North Dakota's G.E.D. test



Friday, March 06, 2009

This next outrage comes to us from North Dakota, where we find a General Educational Development (GED) practice test showing blatant anti-gun bias.

The GED tests, sometimes referred to as a "General Equivalency Diploma" or "General Education(al) Diploma," are used to certify that an individual who passes the test has high school-level skills. The tests were originally created to help veterans after World War II. The tests were never intended to be a vehicle for advancing a political agenda. But one North Dakota practice test is attempting to do so.

On page three of the test, under the heading "Government Comprehension" there is a political cartoon featuring a caricature of Uncle Sam with a shovel in his hand and a fat man wearing a shirt that says, "GUN LOBBY." The two are standing in a cemetery in front of an open grave. Dirt is falling from Uncle Sam's shovel. The grave's headstone reads, "Another Victim Of A Senseless Shooting Spree." The figure representing the gun lobby, with his hand on Uncle Sam's back, is stating, " No One Ever Said Preserving The American Way Of Life Would Be Easy…"

Question number 21—the related question—asks the following:

21. Which of the following assumptions does the cartoonist make?

The "senseless shooting spree"

1. Could easily have been prevented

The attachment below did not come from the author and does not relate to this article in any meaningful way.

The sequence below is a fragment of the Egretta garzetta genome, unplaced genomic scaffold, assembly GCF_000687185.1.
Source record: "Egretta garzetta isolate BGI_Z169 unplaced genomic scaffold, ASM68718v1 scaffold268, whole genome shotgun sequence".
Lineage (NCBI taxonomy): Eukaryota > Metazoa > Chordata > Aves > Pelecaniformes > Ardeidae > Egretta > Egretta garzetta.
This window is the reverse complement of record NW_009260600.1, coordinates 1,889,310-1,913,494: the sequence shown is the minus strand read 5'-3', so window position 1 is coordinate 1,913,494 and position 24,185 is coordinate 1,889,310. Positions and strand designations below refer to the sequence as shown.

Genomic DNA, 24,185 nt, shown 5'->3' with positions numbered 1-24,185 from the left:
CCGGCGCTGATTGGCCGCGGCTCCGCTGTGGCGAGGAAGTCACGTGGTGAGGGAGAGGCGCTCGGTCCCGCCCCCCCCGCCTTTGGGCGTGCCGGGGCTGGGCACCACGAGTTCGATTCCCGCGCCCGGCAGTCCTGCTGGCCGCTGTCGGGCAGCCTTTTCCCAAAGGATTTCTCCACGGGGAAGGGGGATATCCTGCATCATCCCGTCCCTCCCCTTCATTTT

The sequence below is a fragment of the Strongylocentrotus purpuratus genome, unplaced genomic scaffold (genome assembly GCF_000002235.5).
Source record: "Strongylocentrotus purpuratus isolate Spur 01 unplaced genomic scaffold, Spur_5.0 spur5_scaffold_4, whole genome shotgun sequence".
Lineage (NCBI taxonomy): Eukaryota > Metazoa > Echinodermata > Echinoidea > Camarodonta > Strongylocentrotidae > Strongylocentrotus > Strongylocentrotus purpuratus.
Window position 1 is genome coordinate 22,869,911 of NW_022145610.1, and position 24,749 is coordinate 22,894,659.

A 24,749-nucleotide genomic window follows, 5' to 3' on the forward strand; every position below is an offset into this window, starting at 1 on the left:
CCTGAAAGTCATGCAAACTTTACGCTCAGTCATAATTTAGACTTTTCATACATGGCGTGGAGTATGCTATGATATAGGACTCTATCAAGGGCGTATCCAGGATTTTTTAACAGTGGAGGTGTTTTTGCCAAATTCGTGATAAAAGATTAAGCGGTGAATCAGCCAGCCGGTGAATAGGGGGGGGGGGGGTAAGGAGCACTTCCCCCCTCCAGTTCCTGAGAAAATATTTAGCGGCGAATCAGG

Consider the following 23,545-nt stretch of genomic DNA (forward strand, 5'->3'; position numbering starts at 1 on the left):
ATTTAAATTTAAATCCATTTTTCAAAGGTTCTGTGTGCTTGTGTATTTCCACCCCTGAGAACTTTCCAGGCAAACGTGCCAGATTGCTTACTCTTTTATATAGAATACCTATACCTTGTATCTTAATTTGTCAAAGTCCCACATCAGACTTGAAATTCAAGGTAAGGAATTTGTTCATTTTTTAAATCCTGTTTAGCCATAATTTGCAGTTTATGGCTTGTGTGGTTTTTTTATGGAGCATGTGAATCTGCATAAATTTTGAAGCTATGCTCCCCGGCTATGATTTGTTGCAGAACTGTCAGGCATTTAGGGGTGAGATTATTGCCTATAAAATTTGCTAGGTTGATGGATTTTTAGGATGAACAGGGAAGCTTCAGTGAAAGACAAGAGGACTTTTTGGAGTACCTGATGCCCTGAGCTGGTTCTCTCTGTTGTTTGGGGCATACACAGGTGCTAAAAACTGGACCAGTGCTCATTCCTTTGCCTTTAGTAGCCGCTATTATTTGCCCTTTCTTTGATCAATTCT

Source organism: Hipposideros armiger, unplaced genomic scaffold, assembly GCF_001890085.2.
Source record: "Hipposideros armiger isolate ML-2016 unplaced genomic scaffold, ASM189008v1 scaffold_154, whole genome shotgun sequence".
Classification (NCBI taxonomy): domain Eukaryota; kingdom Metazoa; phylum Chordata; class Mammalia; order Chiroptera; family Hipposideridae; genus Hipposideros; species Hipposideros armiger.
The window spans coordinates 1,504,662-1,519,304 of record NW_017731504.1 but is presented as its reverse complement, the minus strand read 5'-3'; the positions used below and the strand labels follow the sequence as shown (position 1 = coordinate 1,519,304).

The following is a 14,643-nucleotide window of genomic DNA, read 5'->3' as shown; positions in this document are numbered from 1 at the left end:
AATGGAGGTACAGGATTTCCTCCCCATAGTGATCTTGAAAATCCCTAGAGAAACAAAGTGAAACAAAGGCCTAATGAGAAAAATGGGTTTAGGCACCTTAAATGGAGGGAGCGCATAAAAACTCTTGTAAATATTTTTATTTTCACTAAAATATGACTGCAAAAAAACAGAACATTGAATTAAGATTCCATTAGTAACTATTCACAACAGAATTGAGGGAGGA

2. Is part of the American way of life
3. Is the fault of the gun lobby
4. Is the fault of the U.S. government
5. Represents a fundamental civil right

While the "correct" answer may be perplexing, none of the "answers" are accurate and all are offensive (especially number 3). The implications are clear; the cartoon suggests that guns are bad, having guns inevitably leads to "senseless shooting sprees," such heinous violence is part and parcel of the American way of life, the government can only "bury the dead," and the gun lobby flippantly and dismissively concludes that a shooting spree is a reasonable price to pay for our violent American way of life. This sort of propaganda has no place in a GED test. Rather, this sounds more like biased indoctrination: "to instruct in a doctrine, principle, ideology, etc., esp. to imbue with a specific partisan or biased belief or point of view."

That sounds about right.

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I feel for the people who had to answer this question. They were worrying about passing their test on not some chumps pisspoor attempt to make his/her own political agenda known. Sad

mot mayhem

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My friends grandpa always referred to the G.E.D. as Good Enough, Dummy! Guess he was right! That is a sad misuse of what is now associated as a tool for advancement. But who's advancement?

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